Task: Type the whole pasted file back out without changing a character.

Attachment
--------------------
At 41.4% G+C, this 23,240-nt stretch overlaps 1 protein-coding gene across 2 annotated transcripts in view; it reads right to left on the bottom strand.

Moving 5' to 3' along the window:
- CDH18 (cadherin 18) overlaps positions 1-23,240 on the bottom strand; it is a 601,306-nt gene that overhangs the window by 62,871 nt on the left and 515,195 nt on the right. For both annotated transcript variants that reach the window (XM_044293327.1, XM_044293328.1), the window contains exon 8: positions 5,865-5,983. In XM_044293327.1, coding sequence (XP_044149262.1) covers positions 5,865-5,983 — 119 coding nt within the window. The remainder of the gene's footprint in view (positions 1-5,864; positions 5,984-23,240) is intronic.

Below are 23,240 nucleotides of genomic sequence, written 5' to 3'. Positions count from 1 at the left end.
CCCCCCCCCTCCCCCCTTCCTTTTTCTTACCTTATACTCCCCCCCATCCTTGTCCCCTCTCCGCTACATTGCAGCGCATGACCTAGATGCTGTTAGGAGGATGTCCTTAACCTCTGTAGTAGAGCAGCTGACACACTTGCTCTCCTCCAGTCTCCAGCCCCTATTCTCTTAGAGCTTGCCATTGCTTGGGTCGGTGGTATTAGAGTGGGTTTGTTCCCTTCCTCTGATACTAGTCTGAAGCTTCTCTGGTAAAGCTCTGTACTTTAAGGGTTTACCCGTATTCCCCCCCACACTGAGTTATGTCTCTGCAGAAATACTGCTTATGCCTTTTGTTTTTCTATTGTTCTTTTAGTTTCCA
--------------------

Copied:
At 41.4% G+C, this 23,240-nt stretch overlaps 1 protein-coding gene across 2 annotated transcripts in view; it reads right to left on the bottom strand.

Moving 5' to 3' along the window:
- CDH18 (cadherin 18) overlaps positions 1-23,240 on the bottom strand; it is a 601,306-nt gene that overhangs the window by 62,871 nt on the left and 515,195 nt on the right. For both annotated transcript variants that reach the window (XM_044293327.1, XM_044293328.1), the window contains exon 8: positions 5,865-5,983. In XM_044293327.1, coding sequence (XP_044149262.1) covers positions 5,865-5,983 — 119 coding nt within the window. The remainder of the gene's footprint in view (positions 1-5,864; positions 5,984-23,240) is intronic.

Below are 23,240 nucleotides of genomic sequence, written 5' to 3'. Positions count from 1 at the left end.
CCCCCCCCCTCCCCCCTTCCTTTTTCTTACCTTATACTCCCCCCCATCCTTGTCCCCTCTCCGCTACATTGCAGCGCATGACCTAGATGCTGTTAGGAGGATGTCCTTAACCTCTGTAGTAGAGCAGCTGACACACTTGCTCTCCTCCAGTCTCCAGCCCCTATTCTCTTAGAGCTTGCCATTGCTTGGGTCGGTGGTATTAGAGTGGGTTTGTTCCCTTCCTCTGATACTAGTCTGAAGCTTCTCTGGTAAAGCTCTGTACTTTAAGGGTTTACCCGTATTCCCCCCCACACTGAGTTATGTCTCTGCAGAAATACTGCTTATGCCTTTTGTTTTTCTATTGTTCTTTTAGTTTCCA